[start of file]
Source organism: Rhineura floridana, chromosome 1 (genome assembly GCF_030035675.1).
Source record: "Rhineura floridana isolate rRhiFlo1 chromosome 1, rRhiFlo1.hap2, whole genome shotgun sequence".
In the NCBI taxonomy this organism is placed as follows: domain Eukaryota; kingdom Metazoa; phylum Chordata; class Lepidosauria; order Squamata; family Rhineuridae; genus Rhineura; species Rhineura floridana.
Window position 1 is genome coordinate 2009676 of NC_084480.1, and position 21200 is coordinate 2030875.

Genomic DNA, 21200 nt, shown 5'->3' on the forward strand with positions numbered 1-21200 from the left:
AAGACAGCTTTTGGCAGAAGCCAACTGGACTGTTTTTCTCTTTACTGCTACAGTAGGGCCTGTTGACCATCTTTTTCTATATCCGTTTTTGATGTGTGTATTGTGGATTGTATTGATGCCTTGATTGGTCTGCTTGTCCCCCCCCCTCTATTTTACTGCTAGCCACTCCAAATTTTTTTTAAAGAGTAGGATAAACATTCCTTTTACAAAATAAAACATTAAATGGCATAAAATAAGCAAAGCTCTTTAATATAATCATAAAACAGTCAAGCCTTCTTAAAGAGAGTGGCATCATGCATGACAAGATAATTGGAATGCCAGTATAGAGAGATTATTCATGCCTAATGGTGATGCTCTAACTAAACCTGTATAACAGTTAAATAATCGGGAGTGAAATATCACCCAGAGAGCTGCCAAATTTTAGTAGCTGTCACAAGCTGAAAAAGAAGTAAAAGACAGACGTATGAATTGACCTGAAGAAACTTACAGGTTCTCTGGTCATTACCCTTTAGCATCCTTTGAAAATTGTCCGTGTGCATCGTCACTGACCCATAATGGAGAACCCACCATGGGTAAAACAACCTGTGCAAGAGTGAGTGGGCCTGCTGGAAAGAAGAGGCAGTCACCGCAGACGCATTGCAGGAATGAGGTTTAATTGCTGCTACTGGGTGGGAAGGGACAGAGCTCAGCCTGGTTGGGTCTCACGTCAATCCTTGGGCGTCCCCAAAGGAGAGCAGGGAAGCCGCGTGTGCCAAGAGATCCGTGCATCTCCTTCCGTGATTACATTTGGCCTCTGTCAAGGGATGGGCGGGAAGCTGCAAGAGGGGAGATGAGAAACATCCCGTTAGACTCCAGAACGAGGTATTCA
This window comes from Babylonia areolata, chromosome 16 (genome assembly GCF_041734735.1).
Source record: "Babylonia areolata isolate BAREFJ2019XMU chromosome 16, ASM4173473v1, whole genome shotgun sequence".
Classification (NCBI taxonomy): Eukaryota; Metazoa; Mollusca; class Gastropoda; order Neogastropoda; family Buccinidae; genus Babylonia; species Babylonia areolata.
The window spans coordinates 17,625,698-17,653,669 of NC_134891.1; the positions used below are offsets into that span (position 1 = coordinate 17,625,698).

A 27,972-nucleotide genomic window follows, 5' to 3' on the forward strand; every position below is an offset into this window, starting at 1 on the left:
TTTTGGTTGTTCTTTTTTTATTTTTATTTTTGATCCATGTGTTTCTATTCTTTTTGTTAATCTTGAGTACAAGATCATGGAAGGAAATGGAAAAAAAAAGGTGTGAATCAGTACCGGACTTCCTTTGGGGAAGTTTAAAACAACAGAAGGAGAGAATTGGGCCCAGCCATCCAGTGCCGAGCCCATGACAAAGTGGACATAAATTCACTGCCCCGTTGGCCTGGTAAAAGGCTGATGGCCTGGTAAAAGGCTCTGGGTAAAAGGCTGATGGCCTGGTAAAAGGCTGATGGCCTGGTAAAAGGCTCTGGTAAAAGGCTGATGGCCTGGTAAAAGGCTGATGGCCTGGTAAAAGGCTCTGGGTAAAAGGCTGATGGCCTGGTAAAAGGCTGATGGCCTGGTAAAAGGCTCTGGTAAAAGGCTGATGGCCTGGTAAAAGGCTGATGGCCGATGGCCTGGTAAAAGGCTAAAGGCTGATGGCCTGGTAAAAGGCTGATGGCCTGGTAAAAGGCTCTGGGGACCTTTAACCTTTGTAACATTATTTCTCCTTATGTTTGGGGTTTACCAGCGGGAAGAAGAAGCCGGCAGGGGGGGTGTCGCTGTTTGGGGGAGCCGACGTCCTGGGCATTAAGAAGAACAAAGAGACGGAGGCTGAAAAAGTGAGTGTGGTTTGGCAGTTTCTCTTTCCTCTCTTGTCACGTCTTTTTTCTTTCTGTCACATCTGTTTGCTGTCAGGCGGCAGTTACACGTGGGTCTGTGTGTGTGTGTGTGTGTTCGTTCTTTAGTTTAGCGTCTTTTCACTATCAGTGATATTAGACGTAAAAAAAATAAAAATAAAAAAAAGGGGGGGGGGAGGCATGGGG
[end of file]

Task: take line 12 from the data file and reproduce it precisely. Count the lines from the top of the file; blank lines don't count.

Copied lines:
TTTTGGTTGTTCTTTTTTTATTTTTATTTTTGATCCATGTGTTTCTATTCTTTTTGTTAATCTTGAGTACAAGATCATGGAAGGAAATGGAAAAAAAAAGGTGTGAATCAGTACCGGACTTCCTTTGGGGAAGTTTAAAACAACAGAAGGAGAGAATTGGGCCCAGCCATCCAGTGCCGAGCCCATGACAAAGTGGACATAAATTCACTGCCCCGTTGGCCTGGTAAAAGGCTGATGGCCTGGTAAAAGGCTCTGGGTAAAAGGCTGATGGCCTGGTAAAAGGCTGATGGCCTGGTAAAAGGCTCTGGTAAAAGGCTGATGGCCTGGTAAAAGGCTGATGGCCTGGTAAAAGGCTCTGGGTAAAAGGCTGATGGCCTGGTAAAAGGCTGATGGCCTGGTAAAAGGCTCTGGTAAAAGGCTGATGGCCTGGTAAAAGGCTGATGGCCGATGGCCTGGTAAAAGGCTAAAGGCTGATGGCCTGGTAAAAGGCTGATGGCCTGGTAAAAGGCTCTGGGGACCTTTAACCTTTGTAACATTATTTCTCCTTATGTTTGGGGTTTACCAGCGGGAAGAAGAAGCCGGCAGGGGGGGTGTCGCTGTTTGGGGGAGCCGACGTCCTGGGCATTAAGAAGAACAAAGAGACGGAGGCTGAAAAAGTGAGTGTGGTTTGGCAGTTTCTCTTTCCTCTCTTGTCACGTCTTTTTTCTTTCTGTCACATCTGTTTGCTGTCAGGCGGCAGTTACACGTGGGTCTGTGTGTGTGTGTGTGTGTTCGTTCTTTAGTTTAGCGTCTTTTCACTATCAGTGATATTAGACGTAAAAAAAATAAAAATAAAAAAAAGGGGGGGGGGAGGCATGGGG